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If you're any kind of liberal at all -- and as a Wonkette reader, you're the very best kind of liberal, because you're immune to cheap flattery -- you hold a special, very dark place in your heart for Richard Milhous Nixon, the slimiest human being to ever pace around the Oval Office and cry to a portrait of Lincoln at 3 AM. Oh, sure, Reagan and Dubya may have been far worse at actually Presidenting, but Nixon's paranoid self-importance and underhanded sleaziness put the man in a category all his own. He was truly a complex mass of inconsistencies, for whom Hunter S. Thompson's loathing was fully justified:


he was a foul caricature of himself, a man with no soul, no inner convictions, with the integrity of a hyena and the style of a poison toad. The Nixon I remembered was absolutely humorless; I couldn't imagine him laughing at anything except maybe a paraplegic who wanted to vote Democratic but couldn't quite reach the lever on the voting machine.

And now, Harry Shearer has reanimated Tricky Dick in "Nixon's the One," a web series in which Shearer brings Nixon to life by performing verbatim excerpts from the actual White House tapes -- not so much the famous Watergate tapes, but vignettes that really show us Nixon in all his insecure blustery glory. The series, introduced by the real David Frost and co-written by Shearer and by historian and Nixon tapes expert Stanley Kutler, originally aired in the U.K. on satellite network SkyTV last year, and now all six episodes are being released on YouTube. We only started watching this week with episode 4, "Religion," in which Shearer channels Nixon fulminating to Billy Graham about the universities full of atheists and all the Jews in the media. Jews everywhere! And we are in love with this series. Who'd have thought that merely acting out the Nixon tapes would make for comedy gold?

Ah, but we are talking too much. Let's just dive into this week's episode and you'll see -- don't worry about watching these in order, since the episodes are arranged thematically, not chronologically. Yes, the make-up takes a bit of getting used to, but after a minute or two you forget about it. Harry Shearer is about as Nixony a Nixon as you'll ever get.

The truly amazing thing is that there's no exaggeration -- as Shearer explained to the LA Times, he was out to make comedy by bringing forward as accurate a Nixon as possible:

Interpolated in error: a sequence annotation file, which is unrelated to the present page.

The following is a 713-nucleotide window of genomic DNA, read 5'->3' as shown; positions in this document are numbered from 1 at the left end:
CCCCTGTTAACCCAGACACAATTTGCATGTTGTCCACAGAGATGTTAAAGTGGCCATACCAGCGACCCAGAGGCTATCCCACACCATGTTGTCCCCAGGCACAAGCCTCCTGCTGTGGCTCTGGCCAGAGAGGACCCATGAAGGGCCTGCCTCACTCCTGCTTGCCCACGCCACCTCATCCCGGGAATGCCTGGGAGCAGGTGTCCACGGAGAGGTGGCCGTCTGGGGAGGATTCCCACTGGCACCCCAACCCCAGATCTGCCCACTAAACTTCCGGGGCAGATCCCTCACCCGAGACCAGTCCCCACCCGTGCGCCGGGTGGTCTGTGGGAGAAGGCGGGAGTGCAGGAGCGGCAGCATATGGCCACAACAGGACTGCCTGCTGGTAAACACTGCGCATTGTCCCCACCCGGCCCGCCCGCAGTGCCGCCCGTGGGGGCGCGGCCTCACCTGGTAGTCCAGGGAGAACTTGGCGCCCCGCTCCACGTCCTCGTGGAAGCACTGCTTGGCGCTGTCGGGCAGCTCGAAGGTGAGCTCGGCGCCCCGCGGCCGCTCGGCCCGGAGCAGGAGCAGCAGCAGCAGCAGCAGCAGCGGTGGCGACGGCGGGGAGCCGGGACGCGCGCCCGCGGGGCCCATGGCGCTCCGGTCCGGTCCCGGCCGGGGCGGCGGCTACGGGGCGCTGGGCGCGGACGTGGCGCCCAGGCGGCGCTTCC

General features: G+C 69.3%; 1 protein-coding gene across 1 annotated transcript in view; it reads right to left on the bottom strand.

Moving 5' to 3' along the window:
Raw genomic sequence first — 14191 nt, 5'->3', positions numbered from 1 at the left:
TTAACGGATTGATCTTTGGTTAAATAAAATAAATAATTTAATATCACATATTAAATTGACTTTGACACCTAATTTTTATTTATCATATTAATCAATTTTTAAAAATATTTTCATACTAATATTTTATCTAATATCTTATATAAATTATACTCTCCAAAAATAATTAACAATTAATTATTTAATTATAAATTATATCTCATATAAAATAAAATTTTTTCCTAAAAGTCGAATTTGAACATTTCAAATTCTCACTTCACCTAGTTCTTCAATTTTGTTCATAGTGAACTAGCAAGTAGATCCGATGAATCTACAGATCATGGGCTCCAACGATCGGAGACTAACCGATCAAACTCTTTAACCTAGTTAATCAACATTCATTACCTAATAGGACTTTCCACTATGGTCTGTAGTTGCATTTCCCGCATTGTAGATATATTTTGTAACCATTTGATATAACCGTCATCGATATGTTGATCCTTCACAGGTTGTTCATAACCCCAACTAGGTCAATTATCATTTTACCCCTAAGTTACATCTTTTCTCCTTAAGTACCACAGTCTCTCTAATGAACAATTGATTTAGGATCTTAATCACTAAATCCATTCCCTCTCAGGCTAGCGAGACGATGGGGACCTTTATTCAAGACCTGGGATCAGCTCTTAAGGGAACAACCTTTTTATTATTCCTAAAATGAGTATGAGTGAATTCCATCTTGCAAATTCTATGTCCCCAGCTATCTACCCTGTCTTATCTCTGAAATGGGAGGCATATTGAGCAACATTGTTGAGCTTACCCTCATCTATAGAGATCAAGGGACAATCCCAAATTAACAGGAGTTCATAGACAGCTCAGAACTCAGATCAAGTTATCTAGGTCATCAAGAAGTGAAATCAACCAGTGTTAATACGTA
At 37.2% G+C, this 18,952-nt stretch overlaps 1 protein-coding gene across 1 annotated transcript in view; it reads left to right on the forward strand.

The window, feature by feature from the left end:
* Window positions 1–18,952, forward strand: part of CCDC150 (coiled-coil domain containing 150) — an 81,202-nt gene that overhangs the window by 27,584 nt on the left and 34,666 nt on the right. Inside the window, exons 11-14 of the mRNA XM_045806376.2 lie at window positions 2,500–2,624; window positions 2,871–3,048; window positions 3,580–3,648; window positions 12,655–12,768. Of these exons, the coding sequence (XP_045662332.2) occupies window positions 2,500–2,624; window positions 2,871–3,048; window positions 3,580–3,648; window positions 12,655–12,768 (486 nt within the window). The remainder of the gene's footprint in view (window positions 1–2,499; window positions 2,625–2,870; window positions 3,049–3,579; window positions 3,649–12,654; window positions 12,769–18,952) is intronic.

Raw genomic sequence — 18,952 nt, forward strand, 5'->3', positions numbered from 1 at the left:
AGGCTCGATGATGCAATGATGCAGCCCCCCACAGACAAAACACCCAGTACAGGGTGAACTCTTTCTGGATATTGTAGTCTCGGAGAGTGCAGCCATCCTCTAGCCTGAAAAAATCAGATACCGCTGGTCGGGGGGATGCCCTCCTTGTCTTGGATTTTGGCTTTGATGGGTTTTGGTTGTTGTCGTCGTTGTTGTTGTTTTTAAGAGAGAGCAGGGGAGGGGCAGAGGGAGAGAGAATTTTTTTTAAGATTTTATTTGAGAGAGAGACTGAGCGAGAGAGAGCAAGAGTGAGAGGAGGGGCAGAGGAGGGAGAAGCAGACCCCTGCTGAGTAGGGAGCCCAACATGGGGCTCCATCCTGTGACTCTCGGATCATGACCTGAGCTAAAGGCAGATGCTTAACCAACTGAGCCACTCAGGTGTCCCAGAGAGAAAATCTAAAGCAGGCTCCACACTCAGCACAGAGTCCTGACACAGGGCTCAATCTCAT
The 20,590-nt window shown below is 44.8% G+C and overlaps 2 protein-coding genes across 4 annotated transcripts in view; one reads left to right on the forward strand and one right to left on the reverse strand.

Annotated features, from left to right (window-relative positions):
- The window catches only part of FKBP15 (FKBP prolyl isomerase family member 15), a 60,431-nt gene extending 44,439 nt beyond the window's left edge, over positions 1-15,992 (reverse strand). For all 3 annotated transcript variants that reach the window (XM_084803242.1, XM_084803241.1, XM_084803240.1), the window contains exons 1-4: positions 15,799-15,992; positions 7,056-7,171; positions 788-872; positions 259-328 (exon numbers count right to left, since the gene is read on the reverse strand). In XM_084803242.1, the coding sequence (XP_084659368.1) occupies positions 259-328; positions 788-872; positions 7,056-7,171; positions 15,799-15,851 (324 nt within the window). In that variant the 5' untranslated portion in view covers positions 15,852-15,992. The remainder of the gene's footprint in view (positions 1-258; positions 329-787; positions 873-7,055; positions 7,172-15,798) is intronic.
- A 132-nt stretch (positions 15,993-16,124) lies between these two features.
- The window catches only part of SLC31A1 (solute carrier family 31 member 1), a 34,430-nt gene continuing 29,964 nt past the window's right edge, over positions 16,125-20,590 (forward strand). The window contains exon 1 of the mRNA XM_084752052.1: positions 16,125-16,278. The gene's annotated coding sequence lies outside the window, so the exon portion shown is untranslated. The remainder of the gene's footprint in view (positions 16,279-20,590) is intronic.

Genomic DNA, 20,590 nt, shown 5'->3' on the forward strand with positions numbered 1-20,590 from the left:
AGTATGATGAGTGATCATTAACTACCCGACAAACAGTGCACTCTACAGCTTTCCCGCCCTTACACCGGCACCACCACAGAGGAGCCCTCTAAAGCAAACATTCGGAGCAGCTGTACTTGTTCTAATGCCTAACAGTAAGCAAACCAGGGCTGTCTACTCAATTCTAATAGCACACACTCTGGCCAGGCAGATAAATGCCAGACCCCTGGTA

There is no exaggeration for effect in "Nixon's the One." Indeed, that the material is so carefully unadulterated — past the new visual element and the unavoidable filter of its being enacted — makes it all the much stranger. Shearer and his cast mates would listen to the tapes "over and over through rehearsals" to reproduce as carefully as possible "the inflections, the pauses, the places were people talked over each other."

As Nixon, Shearer wanted to play all "the hems and the haws, the weird word order or the weird word choices — every time he backtracks, stumbles, mispronounces, it's coming out of character."

Again, too much talking -- go read the LAT piece, but come back to Yr Wonkette and enjoy a good binge-watch of all the other episodes. This is excellent stuff -- Rick Perlstein's book Nixonland is of course essential to understanding Nixon and the political world he helped bring us, but we'd also put "Nixon's the One" right next to that classic. Watch, and don't be surprised if you shudder just a little, too.

Episode 1: "Pilot." Nixon discusses the White House recording system with H.R. Haldeman (Demetri Goritsas), gets a good butt-kissing from Henry Kissinger (Henry Goodman) about what a fantastically brilliant speech the President gave, and lectures some milk industry lobbyists on marketing strategy, because Americans just aren't getting enough sleep, and selling milk as a sleep aid would be brilliant.

Episode 2: "Henry." More butt-kissing, a dance of egos, and two men who are dangerously self-absorbed and don't especially trust each other. Also, Nixon still resents the fact that Kennedy never invited him to the White House for a social function, not once.

Episode 3: "Secrets." Nixon would really, really like to use every part of the government to go after his enemies, and it's goddamn frustrating that the agencies don't understand that Nixon has an election to win. Features a classic bit of real H.R. Haldeman complaining that the Watergate burglars were utterly inept, and that any future operations have to be done "eptly...eptly!"

Why are you still reading these descriptions? Watch this stuff -- it's brilliant!

Doktor Zoom

Doktor Zoom's real name is Marty Kelley, and he lives in the wilds of Boise, Idaho. He is not a medical doctor, but does have a real PhD in Rhetoric. You should definitely donate some money to this little mommyblog where he has finally found acceptance and cat pictures. He is on maternity leave until 2033. Here is his Twitter, also. His quest to avoid prolixity is not going so great.

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